Ogdensburg City Councilman R. Storm Cilley will not seek re-election to a second term.
The 58-year-old retired teacher cited family considerations for his decision not to run again.
My wife will be retiring in July of next year, Mr. Cilley, a Republican, said. I do not want to be tied down should we decide to travel. There is a very real possibil
bility that we will be returning to our hometown (Woodhull, Steuben County) in the next few years. I do not feel that it is fair to the voters to run for office when I might not have the time to devote to the office or possibly not complete the term.
Mr. Cilley said that being a council member has been time well-spent.
I have thoroughly enjoyed my term as city councilor and I believe that I have represented the interests of the citizens in a fair and responsible manner, he said.
There were many accomplishments, Mr. Cilley said.
Getting city-owned properties back on the tax rolls, he recalled. Watching the community pull together to save the Ogdensburg Correctional Facility and banding together to let Albany know how important the St. Lawrence Psychiatric Center is to this community. I cannot take the credit for any of these things. Rather, the credit goes to the citizens of Ogdensburg. Due to the efforts of the citizens, the Albany politicians and bureaucrats are very aware of the city of Ogdensburg.
In running for office, Mr. Cilley said, I felt that there were some problems with the leadership of the city. I believe that those issues have been resolved, and that we are gradually re-establishing the trust of the citizens that their government is working for their best interests.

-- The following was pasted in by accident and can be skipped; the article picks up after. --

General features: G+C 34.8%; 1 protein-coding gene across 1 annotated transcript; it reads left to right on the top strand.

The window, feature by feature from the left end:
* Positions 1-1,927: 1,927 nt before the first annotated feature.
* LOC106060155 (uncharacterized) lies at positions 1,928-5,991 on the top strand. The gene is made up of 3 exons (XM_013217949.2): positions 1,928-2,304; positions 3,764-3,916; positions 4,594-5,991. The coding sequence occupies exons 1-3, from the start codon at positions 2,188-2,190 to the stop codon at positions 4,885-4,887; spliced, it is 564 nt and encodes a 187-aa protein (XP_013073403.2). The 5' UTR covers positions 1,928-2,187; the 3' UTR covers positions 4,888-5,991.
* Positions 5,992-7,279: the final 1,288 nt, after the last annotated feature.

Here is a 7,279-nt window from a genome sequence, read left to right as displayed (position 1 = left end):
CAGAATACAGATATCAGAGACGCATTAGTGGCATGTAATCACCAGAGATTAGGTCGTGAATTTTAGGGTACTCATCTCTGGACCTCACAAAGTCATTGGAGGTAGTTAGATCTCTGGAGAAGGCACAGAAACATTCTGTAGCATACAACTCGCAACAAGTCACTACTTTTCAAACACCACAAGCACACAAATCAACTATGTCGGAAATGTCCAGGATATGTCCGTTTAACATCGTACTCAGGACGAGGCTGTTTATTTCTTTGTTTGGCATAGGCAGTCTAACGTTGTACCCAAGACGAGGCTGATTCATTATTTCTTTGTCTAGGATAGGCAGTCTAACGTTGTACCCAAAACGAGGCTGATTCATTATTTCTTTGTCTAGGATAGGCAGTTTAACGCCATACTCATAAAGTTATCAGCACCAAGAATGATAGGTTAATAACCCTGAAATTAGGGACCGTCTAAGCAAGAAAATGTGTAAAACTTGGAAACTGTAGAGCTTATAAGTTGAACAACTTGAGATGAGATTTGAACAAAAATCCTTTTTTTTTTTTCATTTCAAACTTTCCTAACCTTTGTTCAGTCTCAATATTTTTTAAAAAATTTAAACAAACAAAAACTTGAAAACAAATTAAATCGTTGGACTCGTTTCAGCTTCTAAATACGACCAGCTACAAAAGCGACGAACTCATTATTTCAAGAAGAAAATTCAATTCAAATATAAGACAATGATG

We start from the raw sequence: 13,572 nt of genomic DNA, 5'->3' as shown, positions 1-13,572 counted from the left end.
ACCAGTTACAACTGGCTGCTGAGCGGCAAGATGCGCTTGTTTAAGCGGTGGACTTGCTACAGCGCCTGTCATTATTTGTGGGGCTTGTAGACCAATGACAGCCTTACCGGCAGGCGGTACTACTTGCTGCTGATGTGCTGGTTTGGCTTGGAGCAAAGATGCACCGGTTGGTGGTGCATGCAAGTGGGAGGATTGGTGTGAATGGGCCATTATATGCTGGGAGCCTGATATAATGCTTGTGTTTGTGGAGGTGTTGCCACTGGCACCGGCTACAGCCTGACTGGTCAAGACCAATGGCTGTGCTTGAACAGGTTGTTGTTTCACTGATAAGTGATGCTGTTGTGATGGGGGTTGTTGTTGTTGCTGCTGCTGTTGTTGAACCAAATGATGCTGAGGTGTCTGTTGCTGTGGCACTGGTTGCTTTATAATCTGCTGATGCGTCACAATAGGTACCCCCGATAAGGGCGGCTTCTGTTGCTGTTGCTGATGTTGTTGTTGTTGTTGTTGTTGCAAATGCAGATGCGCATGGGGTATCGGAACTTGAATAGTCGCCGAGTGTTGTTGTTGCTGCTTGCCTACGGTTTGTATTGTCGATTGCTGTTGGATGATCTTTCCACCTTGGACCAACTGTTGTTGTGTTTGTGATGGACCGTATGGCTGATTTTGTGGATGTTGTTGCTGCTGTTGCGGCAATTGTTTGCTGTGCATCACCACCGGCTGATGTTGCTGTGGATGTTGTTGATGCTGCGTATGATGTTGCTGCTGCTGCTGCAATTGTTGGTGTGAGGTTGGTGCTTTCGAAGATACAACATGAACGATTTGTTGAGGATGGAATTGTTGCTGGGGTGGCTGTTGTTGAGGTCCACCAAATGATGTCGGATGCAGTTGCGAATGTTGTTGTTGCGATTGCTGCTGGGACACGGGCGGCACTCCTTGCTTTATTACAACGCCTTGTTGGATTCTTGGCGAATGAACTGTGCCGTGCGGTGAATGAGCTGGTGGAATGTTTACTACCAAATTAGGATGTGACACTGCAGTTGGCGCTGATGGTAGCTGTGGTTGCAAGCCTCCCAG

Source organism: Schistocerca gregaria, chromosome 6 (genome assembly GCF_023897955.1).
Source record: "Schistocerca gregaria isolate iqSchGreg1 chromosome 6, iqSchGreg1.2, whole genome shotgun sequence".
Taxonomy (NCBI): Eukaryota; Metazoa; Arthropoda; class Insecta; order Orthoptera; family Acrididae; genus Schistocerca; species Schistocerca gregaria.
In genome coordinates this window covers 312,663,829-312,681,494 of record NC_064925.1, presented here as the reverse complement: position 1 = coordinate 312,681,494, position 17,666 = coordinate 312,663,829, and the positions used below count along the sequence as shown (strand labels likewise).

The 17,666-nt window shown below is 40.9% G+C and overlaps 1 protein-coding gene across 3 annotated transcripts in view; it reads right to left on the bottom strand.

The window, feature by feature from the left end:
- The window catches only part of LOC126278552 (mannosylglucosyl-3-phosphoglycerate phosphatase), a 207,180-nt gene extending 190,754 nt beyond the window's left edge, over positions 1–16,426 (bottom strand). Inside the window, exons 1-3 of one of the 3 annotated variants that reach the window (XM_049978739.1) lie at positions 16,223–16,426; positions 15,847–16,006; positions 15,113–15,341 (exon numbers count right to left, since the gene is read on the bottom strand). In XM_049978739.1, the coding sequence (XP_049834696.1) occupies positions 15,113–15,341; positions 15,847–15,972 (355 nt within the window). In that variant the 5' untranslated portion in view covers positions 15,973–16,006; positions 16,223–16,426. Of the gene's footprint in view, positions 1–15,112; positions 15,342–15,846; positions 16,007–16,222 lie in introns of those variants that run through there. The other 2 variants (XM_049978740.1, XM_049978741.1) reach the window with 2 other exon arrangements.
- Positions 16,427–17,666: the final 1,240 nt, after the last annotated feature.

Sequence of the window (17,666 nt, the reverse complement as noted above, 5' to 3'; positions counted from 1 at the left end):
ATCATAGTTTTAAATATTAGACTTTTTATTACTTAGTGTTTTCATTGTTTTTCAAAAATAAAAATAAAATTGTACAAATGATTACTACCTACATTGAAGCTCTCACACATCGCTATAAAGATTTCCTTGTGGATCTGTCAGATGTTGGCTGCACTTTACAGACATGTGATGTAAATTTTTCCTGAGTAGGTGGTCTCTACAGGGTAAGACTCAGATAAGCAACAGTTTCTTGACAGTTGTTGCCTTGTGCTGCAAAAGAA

But there is still room for improvement.
We have not been able to change the perception that Ogdensburg is unfriendly to business and is a difficult community to work with when attempting get a business going or undertake improvements, Mr. Cilley said. I have had architects and contractors tell me that it is more difficult to do business here than any other community in the north country.
He said he hopes the hiring of City Manager John M. Pinkerton can turn that around.
He is working diligently to bring the various groups together to work for the benefit of Ogdensburg, Mr. Cilley said.
Ogdensburg, Mr. Cilley said, needs to work together with the Ogdensburg Bridge and Port Authority, the chamber of commerce, the not-for-profits, and community civic groups.
They all have the best interests of Ogdensburg in mind and must cooperate rather than compete, he said.
The biggest issues facing the city are employment and taxes, Mr. Cilley said.
The city cannot continue to operate effectively on a residential tax base, he said.
The citys waterfront development offers the best shot at attracting new businesses and jobs, he said.
The available space for such enterprises within the city is very limited, he said. While further limiting the areas available for commercial development, the proposed waterfront development plan partially address this issue, and will eventually add some higher-income housing opportunities along with some commercial and tourism activities.